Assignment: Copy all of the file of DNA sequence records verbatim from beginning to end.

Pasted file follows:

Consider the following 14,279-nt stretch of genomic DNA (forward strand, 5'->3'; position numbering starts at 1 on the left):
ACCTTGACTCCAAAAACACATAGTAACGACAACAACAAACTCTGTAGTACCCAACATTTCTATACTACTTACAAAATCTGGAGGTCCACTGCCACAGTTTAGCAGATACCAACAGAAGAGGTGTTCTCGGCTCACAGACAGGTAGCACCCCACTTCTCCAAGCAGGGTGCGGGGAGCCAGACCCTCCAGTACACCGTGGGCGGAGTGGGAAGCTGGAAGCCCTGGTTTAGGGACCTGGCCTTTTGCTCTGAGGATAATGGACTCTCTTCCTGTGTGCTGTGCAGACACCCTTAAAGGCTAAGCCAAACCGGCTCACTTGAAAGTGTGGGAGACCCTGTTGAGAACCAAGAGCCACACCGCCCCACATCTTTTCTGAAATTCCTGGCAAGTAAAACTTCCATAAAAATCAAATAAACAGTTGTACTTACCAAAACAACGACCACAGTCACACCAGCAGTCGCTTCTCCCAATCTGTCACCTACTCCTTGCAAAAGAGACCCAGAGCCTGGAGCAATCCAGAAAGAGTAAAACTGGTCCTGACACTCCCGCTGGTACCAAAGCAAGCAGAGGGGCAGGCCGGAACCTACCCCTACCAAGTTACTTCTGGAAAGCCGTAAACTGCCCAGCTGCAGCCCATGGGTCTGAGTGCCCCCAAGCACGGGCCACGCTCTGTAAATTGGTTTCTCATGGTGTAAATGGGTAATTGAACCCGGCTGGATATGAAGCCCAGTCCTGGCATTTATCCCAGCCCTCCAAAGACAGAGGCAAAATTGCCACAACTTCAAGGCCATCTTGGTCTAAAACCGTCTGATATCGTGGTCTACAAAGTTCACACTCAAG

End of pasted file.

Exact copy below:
Consider the following 14,279-nt stretch of genomic DNA (forward strand, 5'->3'; position numbering starts at 1 on the left):
ACCTTGACTCCAAAAACACATAGTAACGACAACAACAAACTCTGTAGTACCCAACATTTCTATACTACTTACAAAATCTGGAGGTCCACTGCCACAGTTTAGCAGATACCAACAGAAGAGGTGTTCTCGGCTCACAGACAGGTAGCACCCCACTTCTCCAAGCAGGGTGCGGGGAGCCAGACCCTCCAGTACACCGTGGGCGGAGTGGGAAGCTGGAAGCCCTGGTTTAGGGACCTGGCCTTTTGCTCTGAGGATAATGGACTCTCTTCCTGTGTGCTGTGCAGACACCCTTAAAGGCTAAGCCAAACCGGCTCACTTGAAAGTGTGGGAGACCCTGTTGAGAACCAAGAGCCACACCGCCCCACATCTTTTCTGAAATTCCTGGCAAGTAAAACTTCCATAAAAATCAAATAAACAGTTGTACTTACCAAAACAACGACCACAGTCACACCAGCAGTCGCTTCTCCCAATCTGTCACCTACTCCTTGCAAAAGAGACCCAGAGCCTGGAGCAATCCAGAAAGAGTAAAACTGGTCCTGACACTCCCGCTGGTACCAAAGCAAGCAGAGGGGCAGGCCGGAACCTACCCCTACCAAGTTACTTCTGGAAAGCCGTAAACTGCCCAGCTGCAGCCCATGGGTCTGAGTGCCCCCAAGCACGGGCCACGCTCTGTAAATTGGTTTCTCATGGTGTAAATGGGTAATTGAACCCGGCTGGATATGAAGCCCAGTCCTGGCATTTATCCCAGCCCTCCAAAGACAGAGGCAAAATTGCCACAACTTCAAGGCCATCTTGGTCTAAAACCGTCTGATATCGTGGTCTACAAAGTTCACACTCAAG